On economic issues, Brown established the key difference between the two candidates’ economic policies: Mandel, like most of his Republican colleagues, believes in the trickle-down theory. The economic theory says when the rich grow, they can create jobs by hiring more employees and expanding businesses. In other words, proponents of the theory believe the success of the rich “trickles down” to the middle class and poor through more job opportunities. Belief in this theory is also why most Republicans call the wealthy “job creators.” Under the trickle-down theory, the wealthy are deregulated and get tax cuts so it’s easier for them to create jobs.
On the other hand, Brown says he supports a middle-out approach, which focuses on policies that target the middle class. That is how sustainable employment and growth are attained, according to Brown. Under the middle-out approach, tax cuts and spending policies target the middle class, and the wealthy own a higher tax burden to support government programs.
Some economists, like left-leaning Nobel laureate Paul Krugman, say the trickle-down theory should have been put to rest with the financial crisis of 2008. After all, deregulation is now credited with being the primary cause of 2008’s economic crisis. In that context, more deregulation seems like a bad idea.
Still, Brown’s contrast to Mandel holds true. Brown has
repeatedly called for higher taxes on the rich. In the debate, he touted his
support for the auto bailout and once again mocked Mandel’s promise to not
raise any taxes. These are policies that do end up benefiting the middle class
more than the wealthy. The auto bailout in particular has been credited with
saving thousands of middle-class jobs.
On the other side, Mandel told debate watchers to go to his website and then offered some quick talking points: simplify the tax code, end Wall Street bailouts and use Ohio’s natural gas and oil resources “in a responsible way.” How Mandel wants to simplify the tax code is the issue. On his website, Mandel says he supports “a flatter, fairer income tax with only one or two brackets, eliminating almost all of the credits, exemptions and loopholes.” A study by five leading economists suggests a flat tax model would greatly benefit the wealthy and actually hurt the well-being of the middle class and poor. That matches with the trickle-down economic theory.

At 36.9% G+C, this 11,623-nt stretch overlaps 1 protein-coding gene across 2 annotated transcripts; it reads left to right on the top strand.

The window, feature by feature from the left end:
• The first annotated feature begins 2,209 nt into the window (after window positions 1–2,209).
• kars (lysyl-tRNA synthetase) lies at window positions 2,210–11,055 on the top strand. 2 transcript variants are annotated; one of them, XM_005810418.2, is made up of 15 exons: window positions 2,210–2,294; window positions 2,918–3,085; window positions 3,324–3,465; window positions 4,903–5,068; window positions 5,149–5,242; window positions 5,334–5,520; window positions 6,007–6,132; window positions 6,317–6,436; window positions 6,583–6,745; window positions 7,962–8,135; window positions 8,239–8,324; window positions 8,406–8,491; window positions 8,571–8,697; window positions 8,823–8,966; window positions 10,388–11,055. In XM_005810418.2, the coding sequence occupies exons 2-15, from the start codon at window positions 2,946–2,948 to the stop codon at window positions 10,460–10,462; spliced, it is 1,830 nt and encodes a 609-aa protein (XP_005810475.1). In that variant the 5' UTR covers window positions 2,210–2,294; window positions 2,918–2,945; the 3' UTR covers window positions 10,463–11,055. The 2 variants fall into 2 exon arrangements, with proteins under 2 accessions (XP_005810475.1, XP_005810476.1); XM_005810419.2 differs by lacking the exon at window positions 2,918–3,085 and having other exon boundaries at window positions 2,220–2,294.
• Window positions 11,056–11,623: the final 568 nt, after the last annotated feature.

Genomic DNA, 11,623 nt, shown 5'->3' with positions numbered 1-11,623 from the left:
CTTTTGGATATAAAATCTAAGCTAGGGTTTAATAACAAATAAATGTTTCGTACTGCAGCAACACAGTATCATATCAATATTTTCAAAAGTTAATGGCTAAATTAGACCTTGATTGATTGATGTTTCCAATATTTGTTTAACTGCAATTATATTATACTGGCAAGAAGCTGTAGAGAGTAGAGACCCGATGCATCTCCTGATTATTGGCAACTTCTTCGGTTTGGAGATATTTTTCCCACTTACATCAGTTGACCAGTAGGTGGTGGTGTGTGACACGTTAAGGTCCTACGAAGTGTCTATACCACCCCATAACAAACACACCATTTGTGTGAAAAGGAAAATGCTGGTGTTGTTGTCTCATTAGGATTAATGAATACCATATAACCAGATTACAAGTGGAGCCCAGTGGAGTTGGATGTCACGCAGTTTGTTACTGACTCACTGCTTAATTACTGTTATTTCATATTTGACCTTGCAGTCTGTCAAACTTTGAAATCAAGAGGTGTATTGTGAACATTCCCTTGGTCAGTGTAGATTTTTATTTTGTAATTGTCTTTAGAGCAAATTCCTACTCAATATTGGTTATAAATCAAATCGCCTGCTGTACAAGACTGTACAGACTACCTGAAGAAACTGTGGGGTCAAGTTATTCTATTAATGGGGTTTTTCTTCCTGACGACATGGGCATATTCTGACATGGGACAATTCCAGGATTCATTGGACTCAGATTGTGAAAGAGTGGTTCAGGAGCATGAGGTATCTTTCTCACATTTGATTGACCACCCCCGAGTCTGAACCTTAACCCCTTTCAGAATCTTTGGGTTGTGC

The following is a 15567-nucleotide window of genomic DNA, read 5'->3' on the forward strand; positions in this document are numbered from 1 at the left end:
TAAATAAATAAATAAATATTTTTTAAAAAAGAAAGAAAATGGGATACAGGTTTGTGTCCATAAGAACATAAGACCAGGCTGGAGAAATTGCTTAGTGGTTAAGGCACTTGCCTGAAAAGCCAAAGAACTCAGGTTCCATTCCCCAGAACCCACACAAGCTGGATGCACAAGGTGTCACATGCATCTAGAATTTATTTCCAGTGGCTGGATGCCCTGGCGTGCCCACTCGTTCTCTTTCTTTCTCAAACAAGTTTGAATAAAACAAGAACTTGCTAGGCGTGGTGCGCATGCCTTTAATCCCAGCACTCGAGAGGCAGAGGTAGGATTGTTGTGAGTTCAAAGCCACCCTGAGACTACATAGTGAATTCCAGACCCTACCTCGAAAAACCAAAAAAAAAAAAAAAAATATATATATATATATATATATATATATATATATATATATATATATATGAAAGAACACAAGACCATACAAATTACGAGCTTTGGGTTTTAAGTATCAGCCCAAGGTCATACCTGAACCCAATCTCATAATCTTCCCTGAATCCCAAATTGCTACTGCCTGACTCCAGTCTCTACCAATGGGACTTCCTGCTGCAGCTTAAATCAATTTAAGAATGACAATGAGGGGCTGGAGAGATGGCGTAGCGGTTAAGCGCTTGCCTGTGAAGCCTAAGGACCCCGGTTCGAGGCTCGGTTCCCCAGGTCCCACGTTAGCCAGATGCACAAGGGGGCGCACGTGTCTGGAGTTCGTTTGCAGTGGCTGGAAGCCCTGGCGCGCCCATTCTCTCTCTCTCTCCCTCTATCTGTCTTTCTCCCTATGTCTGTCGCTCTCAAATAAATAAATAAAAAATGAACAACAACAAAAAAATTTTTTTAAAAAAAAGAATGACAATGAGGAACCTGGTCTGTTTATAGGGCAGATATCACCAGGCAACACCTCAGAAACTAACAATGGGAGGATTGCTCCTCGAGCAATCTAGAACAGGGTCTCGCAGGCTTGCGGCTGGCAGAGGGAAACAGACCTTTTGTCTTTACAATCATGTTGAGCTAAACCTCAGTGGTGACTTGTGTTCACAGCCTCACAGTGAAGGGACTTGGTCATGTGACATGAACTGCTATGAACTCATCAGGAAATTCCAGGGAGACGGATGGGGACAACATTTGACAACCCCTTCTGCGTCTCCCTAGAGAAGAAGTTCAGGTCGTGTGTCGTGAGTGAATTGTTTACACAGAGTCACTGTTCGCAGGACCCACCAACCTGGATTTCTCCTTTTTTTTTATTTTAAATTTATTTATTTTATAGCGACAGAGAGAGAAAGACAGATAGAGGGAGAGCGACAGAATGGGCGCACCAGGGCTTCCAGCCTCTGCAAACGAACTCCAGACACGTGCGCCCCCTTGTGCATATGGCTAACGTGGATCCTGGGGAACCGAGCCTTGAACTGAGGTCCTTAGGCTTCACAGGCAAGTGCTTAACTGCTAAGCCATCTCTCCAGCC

Another suggestion on Mandel’s website says, “Help job creators. Reduce capital gains and corporate taxes, and allow for a small business income deduction.” The small business portion would help some in the middle class, but an analysis from The Washington Post found 80 percent of capital gains incomes benefit 5 percent of Americans and half of all capital gains have gone to the top 0.1 percent of Americans. So a capital gains tax cut would, again, match the trickle-down economic theory.
What all this means is on economic issues the choice of candidates depends mostly on what economic theory a voter believes. Brown believes in focusing economic policies that target the middle class, while Mandel mostly supports policies that generally support what he calls “job creators” — or the wealthy.
On partisanship, both sides once again threw out different ideas. Although he was asked for three ideas, Brown only gave one: fix the filibuster. The filibuster is a U.S. Senate procedure that allows 41 out of 100 senators to indefinitely halt any laws. The only way to break the filibuster is by having a supermajority of 60 senators — a rarity in American politics. Brown said if this rule was removed, a lot more could get done in Congress.